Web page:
NBC has a big job for ‘Office’ exec

Times Staff Writer

In 1985, when Ben Silverman was in junior high, he told his mom he needed to stay home from school to watch TV.

“He said, ‘Brandon Tartikoff’s mother let him stay home from school,’ ” Mary Silverman recalled in an interview Tuesday, referring to the legendary NBC entertainment president. “From the age of 10, Ben always wanted to be the head of NBC.”

So after graduating from Tufts University in 1992, she said, he headed for Los Angeles “with one wool suit and an un-air-conditioned Volkswagen in what was the hottest summer on record.”


Now her son is about to really feel the heat. The 36-year-old just became co-chairman of NBC Entertainment and of the NBC Universal Television Studio, sharing the newly created top job with Marc Graboff, 51, a lawyer and NBC Universal’s top TV executive on the West Coast.

Their mission is to hoist the once-proud peacock out of the ratings cellar and make it relevant in the Internet age.

Silverman, a former William Morris talent agent, seems to have the TV-show chops: His production firm, Reveille, is behind some popular properties, including NBC’s “The Office” and ABC’s “Ugly Betty.” He’s executive producer of several reality shows, including “Nashville Star” on USA Network, “Blow Out” on Bravo and “Date My Mom” and “Parental Control” on MTV.

The Silverman-Graboff announcement, made Tuesday by NBC Universal Chief Executive Jeff Zucker, came three months after the company extended NBC Entertainment President Kevin Reilly’s contract for three years. Reilly was pushed out to make room for Silverman.

“Ben is a force of nature, and a great creative force,” Zucker said in a conference call with reporters. He said that he had long wanted to hire Silverman but that the timing hadn’t been right until two weeks ago, when they began talking seriously.

Silverman was considering selling part of Reveille, so “we had to move quickly and decisively,” Zucker said.

Silverman said Zucker “came at me really aggressively,” though it was probably an easy sell.

“It was a dream job for me,” Silverman said in an interview.

The timing of the shake-up is awkward. Just two weeks ago, Reilly unveiled NBC’s fall schedule for advertisers in New York. The network’s sales force is about to start selling the bulk of the ad inventory for the fall season, an annual ritual that last year brought in nearly $2 billion in prime-time commitments.

“This is definitely going to change how people think about NBC,” said Laura Caraccioli-Davis, executive vice president at the ad agency Starcom. “Is this a lame-duck schedule or not?”

NBC executives said it wasn’t. They called producers Tuesday to assure them that, even without Reilly at the helm, their projects would be well cared for.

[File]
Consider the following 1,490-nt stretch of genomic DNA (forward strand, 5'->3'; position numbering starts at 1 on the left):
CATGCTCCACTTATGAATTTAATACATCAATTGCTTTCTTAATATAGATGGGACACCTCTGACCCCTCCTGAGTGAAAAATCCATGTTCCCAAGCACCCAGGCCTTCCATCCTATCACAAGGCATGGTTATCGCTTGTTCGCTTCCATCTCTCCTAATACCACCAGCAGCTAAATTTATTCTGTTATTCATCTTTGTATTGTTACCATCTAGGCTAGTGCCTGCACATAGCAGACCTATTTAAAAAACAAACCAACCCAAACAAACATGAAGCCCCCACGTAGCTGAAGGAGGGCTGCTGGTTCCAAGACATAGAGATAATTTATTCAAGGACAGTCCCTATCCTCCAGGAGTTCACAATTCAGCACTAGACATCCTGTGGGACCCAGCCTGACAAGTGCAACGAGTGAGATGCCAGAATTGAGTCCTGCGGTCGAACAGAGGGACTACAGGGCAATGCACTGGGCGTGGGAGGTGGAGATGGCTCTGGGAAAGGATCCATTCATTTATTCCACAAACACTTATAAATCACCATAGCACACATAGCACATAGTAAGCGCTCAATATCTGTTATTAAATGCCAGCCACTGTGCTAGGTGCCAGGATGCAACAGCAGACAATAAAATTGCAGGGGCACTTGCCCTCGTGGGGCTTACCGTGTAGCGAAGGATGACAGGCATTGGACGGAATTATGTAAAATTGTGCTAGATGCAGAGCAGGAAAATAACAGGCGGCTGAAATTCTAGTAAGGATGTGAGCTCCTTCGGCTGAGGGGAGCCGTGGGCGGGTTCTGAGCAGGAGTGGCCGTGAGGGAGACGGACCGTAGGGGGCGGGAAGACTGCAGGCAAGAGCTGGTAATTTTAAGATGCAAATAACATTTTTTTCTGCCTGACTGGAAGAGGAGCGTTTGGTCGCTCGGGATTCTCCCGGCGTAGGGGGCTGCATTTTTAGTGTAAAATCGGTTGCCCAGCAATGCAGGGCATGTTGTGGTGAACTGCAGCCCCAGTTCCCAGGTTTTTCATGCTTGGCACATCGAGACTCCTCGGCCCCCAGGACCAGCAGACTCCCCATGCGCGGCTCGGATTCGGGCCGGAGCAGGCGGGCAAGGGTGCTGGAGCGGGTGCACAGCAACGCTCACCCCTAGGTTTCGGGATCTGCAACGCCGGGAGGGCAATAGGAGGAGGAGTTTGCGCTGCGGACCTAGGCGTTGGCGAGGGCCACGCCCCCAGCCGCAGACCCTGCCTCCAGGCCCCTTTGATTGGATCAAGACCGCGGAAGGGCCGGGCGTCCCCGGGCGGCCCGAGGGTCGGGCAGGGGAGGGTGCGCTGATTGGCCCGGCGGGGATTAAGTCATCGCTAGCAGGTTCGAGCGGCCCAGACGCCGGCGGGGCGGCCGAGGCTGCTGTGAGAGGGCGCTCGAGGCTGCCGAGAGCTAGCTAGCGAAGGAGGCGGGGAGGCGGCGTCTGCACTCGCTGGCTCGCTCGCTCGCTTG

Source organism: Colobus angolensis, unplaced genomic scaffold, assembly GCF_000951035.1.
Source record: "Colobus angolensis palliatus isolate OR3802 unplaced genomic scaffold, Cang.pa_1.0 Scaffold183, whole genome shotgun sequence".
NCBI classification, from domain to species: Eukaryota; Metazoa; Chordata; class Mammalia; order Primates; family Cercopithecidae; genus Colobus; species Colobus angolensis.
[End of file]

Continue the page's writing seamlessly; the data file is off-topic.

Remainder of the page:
“I don’t think somebody’s going to come in suddenly and change everything that’s working,” said Greg Garcia, who created “My Name Is Earl,” which Reilly championed. “I’m looking forward to meeting the new guy.”

Some advertisers were optimistic, particularly because Silverman has been eager to display advertisers in shows. Chili’s restaurants and Apple Inc.'s iPods, for instance, have been featured in “The Office.”

Jim Wiatt, William Morris’ CEO, said Silverman was right for the job for other reasons. “He’s a great salesman and he’s got terrific instincts,” Wiatt said. “He’s someone who gets old media and new media and how to blend the two.”

For NBC, a lot will be riding on the Silverman-Graboff team. The network, which in the days of “Friends,” “Frasier” and “Seinfeld” crushed its rivals, has finished fourth in the prime-time ratings for the last three seasons. During that time, its prime-time ad sales fell about $1 billion.

“It was almost like NBC couldn’t buy a break,” said Jason Maltby, an executive at ad-buying firm Mindshare. “Sometimes you’ve got to shake things up.”

Graboff said the primary mission of the TV studio -- acquired three years ago when corporate parent General Electric Co. bought Universal Studios -- would be to develop shows for NBC. The studio now also makes shows to sell to other networks, including “House,” one of the biggest hits on Fox. Zucker said Angela Bromstad would leave her post as head of NBC Universal Television Studio for another job.

Zucker said he fashioned the partnership between Silverman and Graboff -- one of Zucker’s closest friends in the business -- after the old Warner Bros. team of Bob Daly and Terry Semel and the NBC Universal duo of Marc Shmuger and David Linde, who run Universal Pictures.

In the interview, Silverman recalled how long he had been grooming himself for his new job.

When he was a high school senior, he wrote a math paper on TV ratings. When he was a senior at Tufts, he crafted a creative writing assignment around a tale of an ambitious young man who headed to Hollywood to meet Brandon Tartikoff.

“And on the first day that he met Brandon Tartikoff, in the commissary of the network, this young man got promoted,” Silverman said. “And he became so successful that he didn’t even return Madonna’s calls.”

Silverman hesitated, then added: “Madonna, please call.... I will return your calls.”

Times staff writers Maria Elena Fernandez, Martin Miller and Matea Gold and Times researcher Scott Wilson contributed to this report.